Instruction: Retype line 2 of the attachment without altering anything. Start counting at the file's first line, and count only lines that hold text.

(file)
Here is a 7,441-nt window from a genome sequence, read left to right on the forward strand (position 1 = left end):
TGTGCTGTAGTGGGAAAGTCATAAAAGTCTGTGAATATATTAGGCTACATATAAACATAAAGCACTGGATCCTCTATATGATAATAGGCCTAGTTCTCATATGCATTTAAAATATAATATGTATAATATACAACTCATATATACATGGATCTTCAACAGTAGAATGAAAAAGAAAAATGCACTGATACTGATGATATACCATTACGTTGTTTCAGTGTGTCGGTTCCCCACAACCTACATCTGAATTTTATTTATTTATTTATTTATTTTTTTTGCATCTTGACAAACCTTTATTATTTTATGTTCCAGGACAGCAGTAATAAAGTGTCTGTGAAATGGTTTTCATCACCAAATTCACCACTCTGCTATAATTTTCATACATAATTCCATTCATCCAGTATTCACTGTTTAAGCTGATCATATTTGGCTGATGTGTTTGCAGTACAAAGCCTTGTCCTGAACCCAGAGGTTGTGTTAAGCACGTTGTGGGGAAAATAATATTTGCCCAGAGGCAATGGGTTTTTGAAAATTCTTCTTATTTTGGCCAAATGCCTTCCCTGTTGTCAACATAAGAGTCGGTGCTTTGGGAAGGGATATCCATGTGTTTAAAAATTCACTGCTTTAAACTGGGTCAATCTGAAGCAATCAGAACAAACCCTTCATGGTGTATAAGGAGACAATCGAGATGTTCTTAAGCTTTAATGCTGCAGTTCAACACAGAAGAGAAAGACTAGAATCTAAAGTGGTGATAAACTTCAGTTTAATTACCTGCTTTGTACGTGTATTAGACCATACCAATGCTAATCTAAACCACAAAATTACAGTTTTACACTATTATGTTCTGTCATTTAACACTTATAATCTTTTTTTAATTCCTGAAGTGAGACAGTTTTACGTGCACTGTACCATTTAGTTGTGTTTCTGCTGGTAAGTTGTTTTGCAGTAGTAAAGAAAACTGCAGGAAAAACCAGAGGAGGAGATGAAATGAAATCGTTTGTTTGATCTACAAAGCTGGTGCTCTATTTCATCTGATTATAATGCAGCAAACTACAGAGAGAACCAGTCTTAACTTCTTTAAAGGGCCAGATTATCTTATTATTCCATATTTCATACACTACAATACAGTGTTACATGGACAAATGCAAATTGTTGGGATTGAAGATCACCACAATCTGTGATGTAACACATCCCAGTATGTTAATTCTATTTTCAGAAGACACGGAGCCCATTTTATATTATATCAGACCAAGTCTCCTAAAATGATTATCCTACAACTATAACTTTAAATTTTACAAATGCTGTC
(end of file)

TGTGCTGTAGTGGGAAAGTCATAAAAGTCTGTGAATATATTAGGCTACATATAAACATAAAGCACTGGATCCTCTATATGATAATAGGCCTAGTTCTCATATGCATTTAAAATATAATATGTATAATATACAACTCATATATACATGGATCTTCAACAGTAGAATGAAAAAGAAAAATGCACTGATACTGATGATATACCATTACGTTGTTTCAGTGTGTCGGTTCCCCACAACCTACATCTGAATTTTATTTATTTATTTATTTATTTTTTTTGCATCTTGACAAACCTTTATTATTTTATGTTCCAGGACAGCAGTAATAAAGTGTCTGTGAAATGGTTTTCATCACCAAATTCACCACTCTGCTATAATTTTCATACATAATTCCATTCATCCAGTATTCACTGTTTAAGCTGATCATATTTGGCTGATGTGTTTGCAGTACAAAGCCTTGTCCTGAACCCAGAGGTTGTGTTAAGCACGTTGTGGGGAAAATAATATTTGCCCAGAGGCAATGGGTTTTTGAAAATTCTTCTTATTTTGGCCAAATGCCTTCCCTGTTGTCAACATAAGAGTCGGTGCTTTGGGAAGGGATATCCATGTGTTTAAAAATTCACTGCTTTAAACTGGGTCAATCTGAAGCAATCAGAACAAACCCTTCATGGTGTATAAGGAGACAATCGAGATGTTCTTAAGCTTTAATGCTGCAGTTCAACACAGAAGAGAAAGACTAGAATCTAAAGTGGTGATAAACTTCAGTTTAATTACCTGCTTTGTACGTGTATTAGACCATACCAATGCTAATCTAAACCACAAAATTACAGTTTTACACTATTATGTTCTGTCATTTAACACTTATAATCTTTTTTTAATTCCTGAAGTGAGACAGTTTTACGTGCACTGTACCATTTAGTTGTGTTTCTGCTGGTAAGTTGTTTTGCAGTAGTAAAGAAAACTGCAGGAAAAACCAGAGGAGGAGATGAAATGAAATCGTTTGTTTGATCTACAAAGCTGGTGCTCTATTTCATCTGATTATAATGCAGCAAACTACAGAGAGAACCAGTCTTAACTTCTTTAAAGGGCCAGATTATCTTATTATTCCATATTTCATACACTACAATACAGTGTTACATGGACAAATGCAAATTGTTGGGATTGAAGATCACCACAATCTGTGATGTAACACATCCCAGTATGTTAATTCTATTTTCAGAAGACACGGAGCCCATTTTATATTATATCAGACCAAGTCTCCTAAAATGATTATCCTACAACTATAACTTTAAATTTTACAAATGCTGTC